After the oceans, the humus is the largest carbon reservoir. If the humus decreases, additional CO2 gets into the atmosphere. A research team headed by the University of Zurich has now discovered that the soil environment determines humus depletion, which means the question as to how soils respond to global climate change needs to be re-addressed.
Soils store three times as much carbon as plants and the atmosphere. Soil organic matter such as humus plays a key role in the global carbon cycle as it stores huge amounts of carbon and thus counters global warming. Consequently, the Kyoto Protocol permits the signatory countries to count soils and forests against greenhouse gas emissions as so-called carbon sinks.
Exactly why some soil organic matter remains stable for thousands of years while other soil organic matter degrades quickly and releases carbon, however, is largely unknown. The explanatory models used thus far assume that the degradation rate depends on the molecular structures of the soil organic matter. An international team of 14 researchers headed by Michael Schmidt, a professor of soil science and biogeography at the University of Zurich, has now revealed that numerous other factors affect the degradation rate of soil organic matter in an article published in «Nature».
Moreover, the new results cast a critical light on bioengineering experiments with plants containing high amounts of lignin or plant charcoal (biochar), with which more carbon is supposed to be stored in the soil in the long run.Literature:
Nathalie Huber | idw
The shelf life of pyrite
14.10.2019 | MARUM - Zentrum für Marine Umweltwissenschaften an der Universität Bremen
Laser precision: NASA flights, satellite align over sea ice
04.10.2019 | NASA/Goddard Space Flight Center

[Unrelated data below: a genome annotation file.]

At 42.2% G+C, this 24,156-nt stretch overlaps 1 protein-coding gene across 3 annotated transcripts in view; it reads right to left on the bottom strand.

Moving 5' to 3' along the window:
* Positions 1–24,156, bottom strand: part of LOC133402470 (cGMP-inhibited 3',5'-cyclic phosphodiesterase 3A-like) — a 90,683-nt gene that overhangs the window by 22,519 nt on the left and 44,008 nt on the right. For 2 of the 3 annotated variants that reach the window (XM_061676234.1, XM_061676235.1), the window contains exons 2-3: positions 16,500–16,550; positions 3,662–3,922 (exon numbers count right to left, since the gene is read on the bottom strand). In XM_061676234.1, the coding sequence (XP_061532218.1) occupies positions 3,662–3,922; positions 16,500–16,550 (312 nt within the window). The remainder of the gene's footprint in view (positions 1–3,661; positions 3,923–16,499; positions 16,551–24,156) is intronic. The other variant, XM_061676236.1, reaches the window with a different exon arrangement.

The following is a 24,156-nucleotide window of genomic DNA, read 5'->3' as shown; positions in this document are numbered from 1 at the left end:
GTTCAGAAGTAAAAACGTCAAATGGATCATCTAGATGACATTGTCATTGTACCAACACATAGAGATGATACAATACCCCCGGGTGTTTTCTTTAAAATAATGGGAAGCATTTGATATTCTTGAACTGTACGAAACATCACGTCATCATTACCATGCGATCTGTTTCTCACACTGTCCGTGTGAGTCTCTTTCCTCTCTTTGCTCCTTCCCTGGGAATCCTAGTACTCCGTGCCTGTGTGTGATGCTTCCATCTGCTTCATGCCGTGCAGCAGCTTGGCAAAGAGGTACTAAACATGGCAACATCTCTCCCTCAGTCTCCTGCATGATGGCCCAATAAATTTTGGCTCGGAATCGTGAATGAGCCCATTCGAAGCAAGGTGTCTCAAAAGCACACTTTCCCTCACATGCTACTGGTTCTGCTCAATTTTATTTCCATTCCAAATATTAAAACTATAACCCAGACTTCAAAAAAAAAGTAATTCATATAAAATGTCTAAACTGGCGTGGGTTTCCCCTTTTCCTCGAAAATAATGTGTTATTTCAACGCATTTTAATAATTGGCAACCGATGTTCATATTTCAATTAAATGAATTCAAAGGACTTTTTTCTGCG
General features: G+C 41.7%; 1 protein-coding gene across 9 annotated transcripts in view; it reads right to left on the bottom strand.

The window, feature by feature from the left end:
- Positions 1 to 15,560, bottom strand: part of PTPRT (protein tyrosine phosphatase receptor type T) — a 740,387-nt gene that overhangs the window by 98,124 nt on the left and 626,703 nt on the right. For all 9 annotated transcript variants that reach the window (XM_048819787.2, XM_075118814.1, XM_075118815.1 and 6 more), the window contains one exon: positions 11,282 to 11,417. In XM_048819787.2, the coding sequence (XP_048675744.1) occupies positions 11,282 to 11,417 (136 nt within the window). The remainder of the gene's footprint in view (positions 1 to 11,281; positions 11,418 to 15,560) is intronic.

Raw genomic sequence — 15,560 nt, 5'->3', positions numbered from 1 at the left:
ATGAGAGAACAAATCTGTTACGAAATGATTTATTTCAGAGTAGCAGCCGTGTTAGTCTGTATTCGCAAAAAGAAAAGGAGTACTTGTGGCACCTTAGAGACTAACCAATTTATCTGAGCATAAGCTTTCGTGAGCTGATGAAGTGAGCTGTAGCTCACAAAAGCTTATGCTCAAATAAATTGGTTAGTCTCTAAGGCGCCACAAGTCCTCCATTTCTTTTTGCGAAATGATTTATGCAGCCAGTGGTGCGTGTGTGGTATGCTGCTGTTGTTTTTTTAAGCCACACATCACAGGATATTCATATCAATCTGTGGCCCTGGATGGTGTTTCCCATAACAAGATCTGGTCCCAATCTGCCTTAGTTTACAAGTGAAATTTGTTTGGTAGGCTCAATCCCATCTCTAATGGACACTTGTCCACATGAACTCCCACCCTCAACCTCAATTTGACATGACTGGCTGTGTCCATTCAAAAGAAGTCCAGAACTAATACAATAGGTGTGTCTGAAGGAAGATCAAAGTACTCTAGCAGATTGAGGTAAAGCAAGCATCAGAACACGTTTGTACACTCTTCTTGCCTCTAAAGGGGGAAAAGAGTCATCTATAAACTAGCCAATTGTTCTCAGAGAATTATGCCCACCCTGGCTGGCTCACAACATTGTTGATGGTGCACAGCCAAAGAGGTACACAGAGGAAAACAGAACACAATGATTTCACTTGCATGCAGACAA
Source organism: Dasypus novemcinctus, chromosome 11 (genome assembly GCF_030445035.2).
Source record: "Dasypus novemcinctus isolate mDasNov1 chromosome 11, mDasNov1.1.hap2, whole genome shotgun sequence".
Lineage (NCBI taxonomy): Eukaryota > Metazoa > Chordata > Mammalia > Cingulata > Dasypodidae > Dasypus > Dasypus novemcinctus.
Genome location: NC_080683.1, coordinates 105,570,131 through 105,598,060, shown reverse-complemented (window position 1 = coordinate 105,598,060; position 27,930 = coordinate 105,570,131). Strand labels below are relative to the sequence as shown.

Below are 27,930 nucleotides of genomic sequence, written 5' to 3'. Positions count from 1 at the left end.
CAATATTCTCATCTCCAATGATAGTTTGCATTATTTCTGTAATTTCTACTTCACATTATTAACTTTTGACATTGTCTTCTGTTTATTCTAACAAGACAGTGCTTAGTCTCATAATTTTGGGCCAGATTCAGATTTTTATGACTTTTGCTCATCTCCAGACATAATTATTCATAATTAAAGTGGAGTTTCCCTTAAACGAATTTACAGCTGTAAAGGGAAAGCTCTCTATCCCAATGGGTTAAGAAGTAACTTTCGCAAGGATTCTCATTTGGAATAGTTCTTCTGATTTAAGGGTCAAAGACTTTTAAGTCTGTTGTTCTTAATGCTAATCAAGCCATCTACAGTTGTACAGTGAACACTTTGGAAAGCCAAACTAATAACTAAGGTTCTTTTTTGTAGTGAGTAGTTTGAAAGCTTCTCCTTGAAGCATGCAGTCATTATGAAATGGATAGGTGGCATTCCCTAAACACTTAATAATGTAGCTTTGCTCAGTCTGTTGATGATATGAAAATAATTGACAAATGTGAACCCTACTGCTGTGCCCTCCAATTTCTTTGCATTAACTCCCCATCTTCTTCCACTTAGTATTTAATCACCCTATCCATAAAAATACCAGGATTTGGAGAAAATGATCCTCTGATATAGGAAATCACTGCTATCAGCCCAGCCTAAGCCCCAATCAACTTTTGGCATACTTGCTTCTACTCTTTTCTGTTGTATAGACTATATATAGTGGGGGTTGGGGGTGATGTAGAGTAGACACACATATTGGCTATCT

Researchers at Ludwig-Maximilians-Universitaet (LMU) in Munich have explored the initial consequences of the interaction of light with molecules on the surface of nanoscopic aerosols.
The nanocosmos is constantly in motion. All natural processes are ultimately determined by the interplay between radiation and matter. Light strikes particles...
Particles that are mere nanometers in size are at the forefront of scientific research today. They come in many different shapes: rods, spheres, cubes, vesicles, S-shaped worms and even donut-like rings. What makes them worthy of scientific study is that, being so tiny, they exhibit quantum mechanical properties not possible with larger objects.
Researchers at the Center for Nanoscale Materials (CNM), a U.S. Department of Energy (DOE) Office of Science User Facility located at DOE's Argonne National...
A new research project at the TH Mittelhessen focusses on the development of a novel light weight design concept for leisure boats and yachts. Professor Stephan Marzi from the THM Institute of Mechanics and Materials collaborates with Krake Catamarane, which is a shipyard located in Apolda, Thuringia.
The project is set up in an international cooperation with Professor Anders Biel from Karlstad University in Sweden and the Swedish company Lamera from...
Superconductivity has fascinated scientists for many years since it offers the potential to revolutionize current technologies. Materials only become superconductors - meaning that electrons can travel in them with no resistance - at very low temperatures. These days, this unique zero resistance superconductivity is commonly found in a number of technologies, such as magnetic resonance imaging (MRI).
Future technologies, however, will harness the total synchrony of electronic behavior in superconductors - a property called the phase. There is currently a...
How do some neutron stars become the strongest magnets in the Universe? A German-British team of astrophysicists has found a possible answer to the question of how these so-called magnetars form. Researchers from Heidelberg, Garching, and Oxford used large computer simulations to demonstrate how the merger of two stars creates strong magnetic fields. If such stars explode in supernovae, magnetars could result.
How Do the Strongest Magnets in the Universe Form?
02.10.2019 | Event News
02.10.2019 | Event News
19.09.2019 | Event News
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15.10.2019 | Life Sciences